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  37. J. W. (1995). Between Justification and Pursuit: Understanding the Technological Essence of Science. Studies in History and Philosophy of Science Part A 26 (3):455-468.
     
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  38. David Channell (2015). Technological Thinking in Science. In Sven Ove Hansson (ed.), The Role of Technology in Science: Philosophical Perspectives. Springer Netherlands
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  39. P. Kroes (1989). Philosophy of Science and the Technological Dimension of Science in Imre Lakatos and Theories of Scientific Change. Boston Studies in the Philosophy of Science 111:375-382.
     
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  40. P. Kroes, M. Bakker & D. Edgerton (1995). Technological Development and Science in the Industrial Age: New Perspectives on the Science Technology Relationship. Annals of Science 52 (4):424-424.
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  41. Pablo Rubén Mariconda (2014). Technological Risks, Transgenic Agriculture and Alternatives. Scientiae Studia 12 (SPE):75-104.
    After discussing the transformation of age-old agricultural practices that has been occurring since the mid nineteenth century, and its impact on the natural environment, I identify four features of technology that point to the ambiguity of the idea of "technological progress". These are linked to the intrinsic unpredictability of technological applications and have implications for evaluating technological risks. I then show that large scale technological applications and innovations - such as expanding the practice of smallpox (...)
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  42. Trevor McClaughlin (1977). Seventeenth Century Public Welfare, Science, and Propaganda in Seventeenth Century France. The Innovations of Théophraste Renaudot. By Howard M. Solomon. New Jersey: Princeton University Press, 1972. Pp. Xv + 290. £8.50. [REVIEW] British Journal for the History of Science 10 (2):173.
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  43. Roser Pintó (2005). Introducing Curriculum Innovations in Science: Identifying Teachers' Transformations and the Design of Related Teacher Education. Science Education 89 (1):1-12.
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  44. Arnold Thackray (1970). The Unbound Prometheus. Technological Change and Industrial Development in Western Europe From 1750 to the Present by David S. Landes; Science and Technology in the Industrial Revolution by A. E. Musson; Eric Robinson. [REVIEW] Isis: A Journal of the History of Science 61:263-264.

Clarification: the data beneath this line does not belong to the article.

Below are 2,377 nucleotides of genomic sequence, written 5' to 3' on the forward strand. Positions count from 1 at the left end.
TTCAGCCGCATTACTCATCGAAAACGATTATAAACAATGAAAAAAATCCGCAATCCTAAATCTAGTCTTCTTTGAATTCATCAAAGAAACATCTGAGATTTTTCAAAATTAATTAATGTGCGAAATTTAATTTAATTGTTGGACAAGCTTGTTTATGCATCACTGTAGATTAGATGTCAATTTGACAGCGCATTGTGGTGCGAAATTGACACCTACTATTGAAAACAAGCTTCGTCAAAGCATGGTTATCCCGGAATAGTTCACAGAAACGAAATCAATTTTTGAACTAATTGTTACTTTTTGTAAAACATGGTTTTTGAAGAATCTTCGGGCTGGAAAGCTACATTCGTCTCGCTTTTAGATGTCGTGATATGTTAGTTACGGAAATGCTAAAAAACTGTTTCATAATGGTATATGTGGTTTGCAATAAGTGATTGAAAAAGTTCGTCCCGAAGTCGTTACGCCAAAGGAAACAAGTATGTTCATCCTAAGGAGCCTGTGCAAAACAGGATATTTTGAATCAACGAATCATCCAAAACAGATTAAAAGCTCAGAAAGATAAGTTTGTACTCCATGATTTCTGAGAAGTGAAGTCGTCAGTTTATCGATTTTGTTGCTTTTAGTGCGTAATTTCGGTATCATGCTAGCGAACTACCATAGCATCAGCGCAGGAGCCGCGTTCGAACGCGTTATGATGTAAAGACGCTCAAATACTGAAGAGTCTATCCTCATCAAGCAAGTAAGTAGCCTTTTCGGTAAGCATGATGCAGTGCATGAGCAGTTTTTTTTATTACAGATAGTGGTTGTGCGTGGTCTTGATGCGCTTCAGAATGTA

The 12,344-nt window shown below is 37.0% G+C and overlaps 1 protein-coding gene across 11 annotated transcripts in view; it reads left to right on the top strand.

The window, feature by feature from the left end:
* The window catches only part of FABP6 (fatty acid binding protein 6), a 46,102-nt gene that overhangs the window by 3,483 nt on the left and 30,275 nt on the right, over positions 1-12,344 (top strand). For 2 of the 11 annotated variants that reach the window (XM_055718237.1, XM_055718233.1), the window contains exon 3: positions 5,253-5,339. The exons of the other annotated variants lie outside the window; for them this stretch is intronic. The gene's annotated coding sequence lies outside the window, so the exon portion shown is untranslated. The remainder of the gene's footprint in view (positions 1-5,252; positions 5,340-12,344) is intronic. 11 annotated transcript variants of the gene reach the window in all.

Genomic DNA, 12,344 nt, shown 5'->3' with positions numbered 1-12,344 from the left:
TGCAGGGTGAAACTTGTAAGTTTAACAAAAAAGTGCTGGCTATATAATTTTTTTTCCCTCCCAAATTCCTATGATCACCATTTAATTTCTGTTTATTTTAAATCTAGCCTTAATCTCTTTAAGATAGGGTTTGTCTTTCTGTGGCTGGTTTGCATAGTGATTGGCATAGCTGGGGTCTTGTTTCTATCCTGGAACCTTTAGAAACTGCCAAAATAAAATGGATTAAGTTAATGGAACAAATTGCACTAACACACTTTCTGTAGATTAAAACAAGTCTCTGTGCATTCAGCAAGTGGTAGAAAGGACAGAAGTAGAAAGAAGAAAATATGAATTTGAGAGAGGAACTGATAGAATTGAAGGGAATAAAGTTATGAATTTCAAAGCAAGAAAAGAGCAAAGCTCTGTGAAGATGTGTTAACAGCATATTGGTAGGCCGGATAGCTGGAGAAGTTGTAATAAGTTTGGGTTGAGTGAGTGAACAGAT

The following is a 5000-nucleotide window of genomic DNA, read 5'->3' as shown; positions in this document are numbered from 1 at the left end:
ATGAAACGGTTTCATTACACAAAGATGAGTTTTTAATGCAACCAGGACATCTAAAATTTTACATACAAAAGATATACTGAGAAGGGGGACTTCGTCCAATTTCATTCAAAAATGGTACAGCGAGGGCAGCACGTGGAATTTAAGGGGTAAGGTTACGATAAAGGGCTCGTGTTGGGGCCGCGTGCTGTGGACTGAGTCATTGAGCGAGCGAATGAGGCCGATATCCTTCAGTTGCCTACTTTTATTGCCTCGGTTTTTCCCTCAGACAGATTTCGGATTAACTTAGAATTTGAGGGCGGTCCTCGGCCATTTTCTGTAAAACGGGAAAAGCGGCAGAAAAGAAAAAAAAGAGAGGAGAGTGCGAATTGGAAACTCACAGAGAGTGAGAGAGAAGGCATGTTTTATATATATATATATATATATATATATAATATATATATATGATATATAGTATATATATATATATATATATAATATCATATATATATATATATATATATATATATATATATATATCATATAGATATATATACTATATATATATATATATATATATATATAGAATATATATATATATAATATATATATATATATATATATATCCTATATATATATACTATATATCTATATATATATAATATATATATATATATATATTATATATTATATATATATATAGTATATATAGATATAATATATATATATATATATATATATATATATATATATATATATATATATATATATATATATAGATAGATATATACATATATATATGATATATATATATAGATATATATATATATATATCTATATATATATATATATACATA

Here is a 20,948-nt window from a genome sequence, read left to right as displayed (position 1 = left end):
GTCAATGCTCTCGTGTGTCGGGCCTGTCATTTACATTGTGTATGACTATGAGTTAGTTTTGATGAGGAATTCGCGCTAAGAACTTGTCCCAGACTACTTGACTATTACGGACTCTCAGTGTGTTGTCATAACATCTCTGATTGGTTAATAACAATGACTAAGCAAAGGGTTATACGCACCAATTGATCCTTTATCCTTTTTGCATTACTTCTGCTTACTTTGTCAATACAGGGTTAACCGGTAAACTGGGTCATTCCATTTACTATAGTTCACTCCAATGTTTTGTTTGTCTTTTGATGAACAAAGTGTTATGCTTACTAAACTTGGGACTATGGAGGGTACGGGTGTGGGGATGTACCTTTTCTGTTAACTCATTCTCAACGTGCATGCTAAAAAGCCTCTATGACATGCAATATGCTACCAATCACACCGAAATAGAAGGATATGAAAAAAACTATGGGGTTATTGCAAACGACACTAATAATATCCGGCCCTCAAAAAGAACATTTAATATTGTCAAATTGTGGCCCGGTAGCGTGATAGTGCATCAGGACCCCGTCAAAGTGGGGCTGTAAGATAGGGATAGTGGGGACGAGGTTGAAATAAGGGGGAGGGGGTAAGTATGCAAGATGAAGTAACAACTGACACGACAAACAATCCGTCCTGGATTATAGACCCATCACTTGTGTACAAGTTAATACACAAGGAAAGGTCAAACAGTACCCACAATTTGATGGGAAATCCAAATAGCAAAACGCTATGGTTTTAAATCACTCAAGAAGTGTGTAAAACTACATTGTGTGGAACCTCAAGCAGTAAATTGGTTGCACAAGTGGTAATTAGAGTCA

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  45. Les Todres (2002). Humanising Forces: Phenomenology in Science; Psychotherapy in Technological Culture. Indo-Pacific Journal of Phenomenology 2 (1):1-11.
    One of the concerns of the existential-phenomenological tradition has been to examine the human implications of living in a world of proliferating technology. The pressure to become more specialised and efficient has become a powerful value and quest. Both contemporary culture and science enables a view of human identity which focuses on our 'parts' and the compartmentalisation of our lives into specialised 'bits'. This is a kind of abstraction which Psychology has also, at times, taken in its concern to (...)
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  46.  19
    Michael Seltzer (1998). The Technological Infrastructure of Science. Techné: Research in Philosophy and Technology 3 (3):141-149.
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  47. Ervin Laszlo, Richard Gelwick, Walter B. Gulick, Wolfhart Pannenberg, Robert B. Glassman, Steven Reiss & Andrew Ward (2005). In This is Tn 'R-*\—~ L 111 Fortieth Anniversary Symposium: Science, Religion, and Secularity in a Technological Society] Ohn C. Caiazza. Zygon 40 (1-2):258.
     
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  48.  8
    Paschal O'Gorman (1987). The Technological Dimension of a Science of Man. Philosophical Studies 31:133-147.
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  49.  1
    John Vaizey & George Louis Payne (1961). Education and ManpowerBritain's Scientific and Technological ManpowerThe Complete Scientist: Report of the Leverhulme Study Group of the British Association for the Advancement of Science. British Journal of Educational Studies 10 (1):85.
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  50.  1
    Kristen Intemann (2009). Londa Schiebinger .Gendered Innovations in Science and Engineering. Xii + 244 Pp., Figs., Bibl., Index. Stanford, Calif.: Stanford University Press, 2008. $24.95. [REVIEW] Isis 100 (3):642-643.